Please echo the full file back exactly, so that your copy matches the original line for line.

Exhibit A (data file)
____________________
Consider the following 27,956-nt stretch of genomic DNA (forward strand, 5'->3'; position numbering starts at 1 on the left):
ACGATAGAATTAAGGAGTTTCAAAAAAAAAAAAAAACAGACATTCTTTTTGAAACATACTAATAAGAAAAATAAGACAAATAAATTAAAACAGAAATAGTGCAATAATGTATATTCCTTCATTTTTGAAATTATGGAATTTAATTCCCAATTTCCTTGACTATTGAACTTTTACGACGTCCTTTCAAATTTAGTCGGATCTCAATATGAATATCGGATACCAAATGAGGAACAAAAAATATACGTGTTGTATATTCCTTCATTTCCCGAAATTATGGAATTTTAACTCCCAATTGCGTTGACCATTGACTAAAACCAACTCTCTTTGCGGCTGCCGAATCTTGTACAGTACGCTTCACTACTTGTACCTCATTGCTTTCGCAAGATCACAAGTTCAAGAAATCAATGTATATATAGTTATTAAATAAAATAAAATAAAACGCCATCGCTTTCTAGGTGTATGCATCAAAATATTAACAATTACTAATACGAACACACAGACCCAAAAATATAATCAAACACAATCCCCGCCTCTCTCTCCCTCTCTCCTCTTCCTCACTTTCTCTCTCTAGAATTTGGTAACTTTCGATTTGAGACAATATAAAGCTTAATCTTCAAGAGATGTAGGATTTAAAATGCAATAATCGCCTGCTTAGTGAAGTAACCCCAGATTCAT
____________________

Consider the following 27,956-nt stretch of genomic DNA (forward strand, 5'->3'; position numbering starts at 1 on the left):
ACGATAGAATTAAGGAGTTTCAAAAAAAAAAAAAAACAGACATTCTTTTTGAAACATACTAATAAGAAAAATAAGACAAATAAATTAAAACAGAAATAGTGCAATAATGTATATTCCTTCATTTTTGAAATTATGGAATTTAATTCCCAATTTCCTTGACTATTGAACTTTTACGACGTCCTTTCAAATTTAGTCGGATCTCAATATGAATATCGGATACCAAATGAGGAACAAAAAATATACGTGTTGTATATTCCTTCATTTCCCGAAATTATGGAATTTTAACTCCCAATTGCGTTGACCATTGACTAAAACCAACTCTCTTTGCGGCTGCCGAATCTTGTACAGTACGCTTCACTACTTGTACCTCATTGCTTTCGCAAGATCACAAGTTCAAGAAATCAATGTATATATAGTTATTAAATAAAATAAAATAAAACGCCATCGCTTTCTAGGTGTATGCATCAAAATATTAACAATTACTAATACGAACACACAGACCCAAAAATATAATCAAACACAATCCCCGCCTCTCTCTCCCTCTCTCCTCTTCCTCACTTTCTCTCTCTAGAATTTGGTAACTTTCGATTTGAGACAATATAAAGCTTAATCTTCAAGAGATGTAGGATTTAAAATGCAATAATCGCCTGCTTAGTGAAGTAACCCCAGATTCAT